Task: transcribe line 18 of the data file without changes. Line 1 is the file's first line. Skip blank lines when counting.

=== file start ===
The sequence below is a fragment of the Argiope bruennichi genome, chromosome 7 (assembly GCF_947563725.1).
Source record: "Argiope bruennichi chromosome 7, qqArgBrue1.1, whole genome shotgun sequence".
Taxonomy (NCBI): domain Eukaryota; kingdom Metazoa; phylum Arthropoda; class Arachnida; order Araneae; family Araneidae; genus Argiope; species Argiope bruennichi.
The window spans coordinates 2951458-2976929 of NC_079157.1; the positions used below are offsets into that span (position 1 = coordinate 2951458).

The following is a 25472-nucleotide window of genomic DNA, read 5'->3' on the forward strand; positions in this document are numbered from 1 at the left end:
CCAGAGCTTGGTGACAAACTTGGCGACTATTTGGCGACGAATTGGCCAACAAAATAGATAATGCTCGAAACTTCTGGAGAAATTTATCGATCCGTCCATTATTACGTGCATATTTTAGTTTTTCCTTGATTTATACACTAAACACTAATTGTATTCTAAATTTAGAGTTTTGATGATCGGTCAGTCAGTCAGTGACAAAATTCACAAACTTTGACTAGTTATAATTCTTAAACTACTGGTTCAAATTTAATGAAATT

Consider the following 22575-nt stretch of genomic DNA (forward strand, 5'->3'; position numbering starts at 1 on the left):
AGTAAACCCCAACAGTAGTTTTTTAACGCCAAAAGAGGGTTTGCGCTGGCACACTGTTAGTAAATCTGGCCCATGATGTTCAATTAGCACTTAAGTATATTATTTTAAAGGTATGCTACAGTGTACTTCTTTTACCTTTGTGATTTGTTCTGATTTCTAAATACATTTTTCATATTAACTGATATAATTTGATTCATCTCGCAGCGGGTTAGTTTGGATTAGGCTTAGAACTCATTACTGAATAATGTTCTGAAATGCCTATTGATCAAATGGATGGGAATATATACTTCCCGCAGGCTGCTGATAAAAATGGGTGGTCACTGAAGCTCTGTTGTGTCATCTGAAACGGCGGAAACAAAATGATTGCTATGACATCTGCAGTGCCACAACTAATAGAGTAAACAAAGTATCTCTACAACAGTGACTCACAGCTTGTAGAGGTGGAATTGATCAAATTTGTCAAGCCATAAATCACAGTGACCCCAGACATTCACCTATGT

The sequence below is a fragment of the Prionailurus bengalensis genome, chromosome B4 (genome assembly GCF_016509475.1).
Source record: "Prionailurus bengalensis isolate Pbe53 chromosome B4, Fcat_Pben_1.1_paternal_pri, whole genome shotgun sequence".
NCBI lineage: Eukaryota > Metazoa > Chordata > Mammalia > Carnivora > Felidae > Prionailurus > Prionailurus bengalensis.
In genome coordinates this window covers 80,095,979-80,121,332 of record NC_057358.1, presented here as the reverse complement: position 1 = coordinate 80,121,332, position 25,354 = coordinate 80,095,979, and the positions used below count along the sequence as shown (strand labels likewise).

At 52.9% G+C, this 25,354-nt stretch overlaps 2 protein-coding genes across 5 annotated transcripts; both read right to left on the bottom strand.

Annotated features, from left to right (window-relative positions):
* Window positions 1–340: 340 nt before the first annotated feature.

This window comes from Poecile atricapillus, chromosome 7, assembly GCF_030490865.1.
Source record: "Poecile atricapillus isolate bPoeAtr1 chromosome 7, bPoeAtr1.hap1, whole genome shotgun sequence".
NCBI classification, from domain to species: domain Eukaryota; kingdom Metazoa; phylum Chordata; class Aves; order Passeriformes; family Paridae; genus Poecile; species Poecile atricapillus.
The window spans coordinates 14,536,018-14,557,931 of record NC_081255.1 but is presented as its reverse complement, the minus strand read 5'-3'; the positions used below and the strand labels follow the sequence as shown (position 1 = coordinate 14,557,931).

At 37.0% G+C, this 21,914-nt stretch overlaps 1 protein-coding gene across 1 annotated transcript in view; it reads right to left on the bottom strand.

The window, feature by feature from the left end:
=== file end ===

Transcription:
NCBI classification, from domain to species: domain Eukaryota; kingdom Metazoa; phylum Chordata; class Aves; order Passeriformes; family Paridae; genus Poecile; species Poecile atricapillus.